Christianity exposed Ireland to strong Latin and Greek influences, and while the rest of Europe sank into the Dark Ages after the fall of the Roman Empire, Irish monasteries became important cultural centres and outposts of European civilisation. Many built not only churches, but also dormitories, refectories, libraries and scriptoria. They developed into large communities incorporating schools, hostels and places of refuge, in some ways resembling modern universities. Many scholars from Britain and mainland Europe travelled to Ireland to study scripture and theology.
Irish monks also travelled abroad, and were the very first people to settle the Faeroe Islands and Iceland (where the Westmann Islands are named after them). The most famous explorer was Saint Brendan the Navigator, who may have reached the New World. These men were exiling themselves not only from their families but also from their native land, as a way of mortifying the flesh (i.e. denying themselves earthly pleasure in a bid to become White Martyrs, since they could not die for their faith to become Red Martyrs).
In 563 AD, Saint Colmcille of Derry, also known as Saint Columba, established a monastery on the remote northern island of Iona, from where his order is traditionally credited with the Christianisation of Scotland and Northumberland and the foundation of the great monastery at Lindisfarne.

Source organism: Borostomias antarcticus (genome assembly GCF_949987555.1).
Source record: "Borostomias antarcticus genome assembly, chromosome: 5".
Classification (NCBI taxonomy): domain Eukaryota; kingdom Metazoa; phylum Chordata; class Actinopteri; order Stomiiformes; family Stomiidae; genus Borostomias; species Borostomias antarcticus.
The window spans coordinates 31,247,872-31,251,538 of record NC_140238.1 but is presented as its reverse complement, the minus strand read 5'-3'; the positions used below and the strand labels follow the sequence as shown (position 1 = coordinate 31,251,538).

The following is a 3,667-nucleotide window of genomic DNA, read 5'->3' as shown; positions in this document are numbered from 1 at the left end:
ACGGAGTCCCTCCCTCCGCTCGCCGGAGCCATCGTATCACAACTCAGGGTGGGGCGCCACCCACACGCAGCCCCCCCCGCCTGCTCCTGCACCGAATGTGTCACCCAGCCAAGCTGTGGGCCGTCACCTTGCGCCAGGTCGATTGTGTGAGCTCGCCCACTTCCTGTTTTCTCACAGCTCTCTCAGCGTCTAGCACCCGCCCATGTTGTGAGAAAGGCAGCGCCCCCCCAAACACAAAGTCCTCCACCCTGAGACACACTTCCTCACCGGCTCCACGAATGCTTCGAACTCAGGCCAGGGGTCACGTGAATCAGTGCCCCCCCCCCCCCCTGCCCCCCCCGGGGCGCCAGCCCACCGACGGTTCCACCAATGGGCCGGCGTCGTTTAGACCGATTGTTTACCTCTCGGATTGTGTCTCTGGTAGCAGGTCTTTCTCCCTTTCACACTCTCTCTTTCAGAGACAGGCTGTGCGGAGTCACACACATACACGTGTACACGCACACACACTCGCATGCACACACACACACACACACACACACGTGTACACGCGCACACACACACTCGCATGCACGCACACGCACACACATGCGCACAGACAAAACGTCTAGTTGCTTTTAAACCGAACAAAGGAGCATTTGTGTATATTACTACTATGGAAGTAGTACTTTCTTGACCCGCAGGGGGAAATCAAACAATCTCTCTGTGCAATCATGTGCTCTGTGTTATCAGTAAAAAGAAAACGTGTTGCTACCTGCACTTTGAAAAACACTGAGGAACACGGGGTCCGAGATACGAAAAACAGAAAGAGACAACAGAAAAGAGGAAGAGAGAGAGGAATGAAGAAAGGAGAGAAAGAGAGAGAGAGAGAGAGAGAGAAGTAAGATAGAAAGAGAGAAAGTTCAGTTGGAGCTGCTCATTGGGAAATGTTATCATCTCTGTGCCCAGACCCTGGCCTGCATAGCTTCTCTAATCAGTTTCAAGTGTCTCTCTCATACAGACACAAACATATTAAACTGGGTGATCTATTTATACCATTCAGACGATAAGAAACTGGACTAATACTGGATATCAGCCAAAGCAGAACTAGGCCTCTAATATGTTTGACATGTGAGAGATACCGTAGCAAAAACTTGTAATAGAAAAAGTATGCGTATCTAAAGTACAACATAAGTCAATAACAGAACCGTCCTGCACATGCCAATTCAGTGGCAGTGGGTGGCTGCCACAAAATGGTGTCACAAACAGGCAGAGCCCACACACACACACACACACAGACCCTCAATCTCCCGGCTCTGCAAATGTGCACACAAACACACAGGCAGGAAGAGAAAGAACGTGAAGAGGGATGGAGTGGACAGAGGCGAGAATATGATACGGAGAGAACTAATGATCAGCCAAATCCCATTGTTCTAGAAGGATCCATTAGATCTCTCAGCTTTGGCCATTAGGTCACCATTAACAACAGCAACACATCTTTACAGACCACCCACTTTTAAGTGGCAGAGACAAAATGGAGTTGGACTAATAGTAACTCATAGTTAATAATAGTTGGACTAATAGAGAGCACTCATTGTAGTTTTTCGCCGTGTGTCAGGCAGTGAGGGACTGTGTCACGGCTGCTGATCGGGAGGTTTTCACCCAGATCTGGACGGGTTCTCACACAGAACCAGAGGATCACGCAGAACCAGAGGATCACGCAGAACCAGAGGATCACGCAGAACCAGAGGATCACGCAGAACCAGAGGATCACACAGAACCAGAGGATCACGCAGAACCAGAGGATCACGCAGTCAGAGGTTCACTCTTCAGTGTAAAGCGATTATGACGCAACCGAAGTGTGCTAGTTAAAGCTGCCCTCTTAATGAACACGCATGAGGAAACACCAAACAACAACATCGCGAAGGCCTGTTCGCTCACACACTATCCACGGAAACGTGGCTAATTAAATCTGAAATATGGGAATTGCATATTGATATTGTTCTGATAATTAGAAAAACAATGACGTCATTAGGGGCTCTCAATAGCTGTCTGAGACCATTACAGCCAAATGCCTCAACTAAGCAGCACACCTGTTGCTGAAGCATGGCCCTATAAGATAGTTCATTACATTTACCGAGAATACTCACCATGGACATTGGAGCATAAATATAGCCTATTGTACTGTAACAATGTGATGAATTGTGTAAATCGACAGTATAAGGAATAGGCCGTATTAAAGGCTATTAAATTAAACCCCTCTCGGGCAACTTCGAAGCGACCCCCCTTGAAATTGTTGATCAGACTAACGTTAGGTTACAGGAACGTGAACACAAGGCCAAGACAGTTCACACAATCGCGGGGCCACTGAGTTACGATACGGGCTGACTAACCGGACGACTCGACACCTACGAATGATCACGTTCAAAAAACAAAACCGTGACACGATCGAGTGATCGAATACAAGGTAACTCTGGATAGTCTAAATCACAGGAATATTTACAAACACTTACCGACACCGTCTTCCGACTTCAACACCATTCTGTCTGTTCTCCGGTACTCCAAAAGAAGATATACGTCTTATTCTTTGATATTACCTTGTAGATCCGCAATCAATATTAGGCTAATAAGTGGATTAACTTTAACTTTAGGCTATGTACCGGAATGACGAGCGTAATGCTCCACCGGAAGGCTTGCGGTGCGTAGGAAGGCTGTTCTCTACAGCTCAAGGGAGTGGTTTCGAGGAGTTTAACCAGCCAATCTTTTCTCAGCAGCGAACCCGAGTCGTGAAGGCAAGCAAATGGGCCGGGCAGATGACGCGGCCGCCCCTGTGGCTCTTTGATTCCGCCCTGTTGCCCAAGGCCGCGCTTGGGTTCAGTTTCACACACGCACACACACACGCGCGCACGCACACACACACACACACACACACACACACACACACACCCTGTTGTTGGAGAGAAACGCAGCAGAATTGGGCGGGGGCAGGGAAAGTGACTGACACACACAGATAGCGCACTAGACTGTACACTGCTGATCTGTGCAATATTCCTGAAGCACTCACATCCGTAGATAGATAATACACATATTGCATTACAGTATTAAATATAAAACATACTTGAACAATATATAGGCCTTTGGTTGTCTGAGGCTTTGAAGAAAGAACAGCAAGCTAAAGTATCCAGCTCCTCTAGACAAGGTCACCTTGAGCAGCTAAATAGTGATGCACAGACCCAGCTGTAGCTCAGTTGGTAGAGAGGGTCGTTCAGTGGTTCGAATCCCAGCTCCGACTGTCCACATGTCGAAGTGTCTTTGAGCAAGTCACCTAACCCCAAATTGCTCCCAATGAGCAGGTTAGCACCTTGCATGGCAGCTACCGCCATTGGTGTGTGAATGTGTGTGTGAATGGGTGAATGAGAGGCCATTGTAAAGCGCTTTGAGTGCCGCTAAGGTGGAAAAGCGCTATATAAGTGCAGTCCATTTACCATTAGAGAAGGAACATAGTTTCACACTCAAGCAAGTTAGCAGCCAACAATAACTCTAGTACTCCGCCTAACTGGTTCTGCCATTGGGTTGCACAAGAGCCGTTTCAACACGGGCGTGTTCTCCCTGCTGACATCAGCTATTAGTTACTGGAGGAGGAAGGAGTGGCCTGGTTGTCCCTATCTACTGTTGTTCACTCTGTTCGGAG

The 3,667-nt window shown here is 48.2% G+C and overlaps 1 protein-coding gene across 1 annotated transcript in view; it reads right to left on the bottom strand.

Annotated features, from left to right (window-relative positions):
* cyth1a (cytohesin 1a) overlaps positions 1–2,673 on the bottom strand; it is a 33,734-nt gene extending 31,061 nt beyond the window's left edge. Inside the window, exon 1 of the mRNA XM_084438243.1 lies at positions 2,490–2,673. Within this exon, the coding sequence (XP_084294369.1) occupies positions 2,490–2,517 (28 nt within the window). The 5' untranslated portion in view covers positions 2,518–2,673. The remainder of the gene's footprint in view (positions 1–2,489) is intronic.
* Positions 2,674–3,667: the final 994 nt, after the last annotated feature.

Other Irish missionaries such as Saint Fursey travelled to England and the Continent; the monasteries they founded include those of Annegray, Luxeuil, Fontaines (Burgandy), Bregenx (Austria) and Bobbio (Northern Italy), where Saint Columbanus is buried. Their strict asceticism won widespread respect. A church, a town and a canton in Switzerland are called Saint Gallen, after the local patron saint, originally a monk from County Down. Others became academics and courtiers.
Irish secular society also flourished. Schools for brehons (lawyer / judges), senchaid (historians / genealogists / folklorists) and filidh (bards / musicians / poets) produced the áes dána, men learned in Brehon Law, genealogies (vital for land rights), and the traditional histories, legends, stories and songs. Before battle they encouraged the troops by telling them of past heroes and warriors, and also composed laments for those who died.
Noblemen, the clergy and the learned áes dána elite all had equal status. The difference between nobles and commoners was that nobles had groups of clients and vassals, called déis, which gave them both influence and authority, whereas commoners engaged in subsistence farming. Near the bottom of the social ladder were the landless men who were hired by commoners or the monasteries. Seafarers plied trade routes as far afield as North Africa, and many devoted themselves to piracy along the coasts of Britain, Gaul and Iberia, bringing back booty and slaves.